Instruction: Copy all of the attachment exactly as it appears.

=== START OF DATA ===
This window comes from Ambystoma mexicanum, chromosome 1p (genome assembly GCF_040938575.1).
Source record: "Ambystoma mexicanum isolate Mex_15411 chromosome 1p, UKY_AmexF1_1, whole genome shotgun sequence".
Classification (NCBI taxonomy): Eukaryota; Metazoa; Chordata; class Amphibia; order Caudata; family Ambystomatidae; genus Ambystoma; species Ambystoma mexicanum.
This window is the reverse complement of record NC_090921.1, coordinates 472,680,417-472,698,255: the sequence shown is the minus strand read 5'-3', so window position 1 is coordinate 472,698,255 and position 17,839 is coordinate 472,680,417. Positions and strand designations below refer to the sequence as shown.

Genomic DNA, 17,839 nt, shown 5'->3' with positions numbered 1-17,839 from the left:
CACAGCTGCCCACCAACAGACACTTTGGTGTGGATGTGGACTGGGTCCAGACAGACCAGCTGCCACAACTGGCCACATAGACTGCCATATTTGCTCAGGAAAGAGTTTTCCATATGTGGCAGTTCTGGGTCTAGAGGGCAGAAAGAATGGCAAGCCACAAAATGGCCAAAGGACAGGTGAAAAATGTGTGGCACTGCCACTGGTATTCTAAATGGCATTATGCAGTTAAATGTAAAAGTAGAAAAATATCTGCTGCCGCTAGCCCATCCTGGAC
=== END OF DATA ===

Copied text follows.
This window comes from Ambystoma mexicanum, chromosome 1p (genome assembly GCF_040938575.1).
Source record: "Ambystoma mexicanum isolate Mex_15411 chromosome 1p, UKY_AmexF1_1, whole genome shotgun sequence".
Classification (NCBI taxonomy): Eukaryota; Metazoa; Chordata; class Amphibia; order Caudata; family Ambystomatidae; genus Ambystoma; species Ambystoma mexicanum.
This window is the reverse complement of record NC_090921.1, coordinates 472,680,417-472,698,255: the sequence shown is the minus strand read 5'-3', so window position 1 is coordinate 472,698,255 and position 17,839 is coordinate 472,680,417. Positions and strand designations below refer to the sequence as shown.

Genomic DNA, 17,839 nt, shown 5'->3' with positions numbered 1-17,839 from the left:
CACAGCTGCCCACCAACAGACACTTTGGTGTGGATGTGGACTGGGTCCAGACAGACCAGCTGCCACAACTGGCCACATAGACTGCCATATTTGCTCAGGAAAGAGTTTTCCATATGTGGCAGTTCTGGGTCTAGAGGGCAGAAAGAATGGCAAGCCACAAAATGGCCAAAGGACAGGTGAAAAATGTGTGGCACTGCCACTGGTATTCTAAATGGCATTATGCAGTTAAATGTAAAAGTAGAAAAATATCTGCTGCCGCTAGCCCATCCTGGAC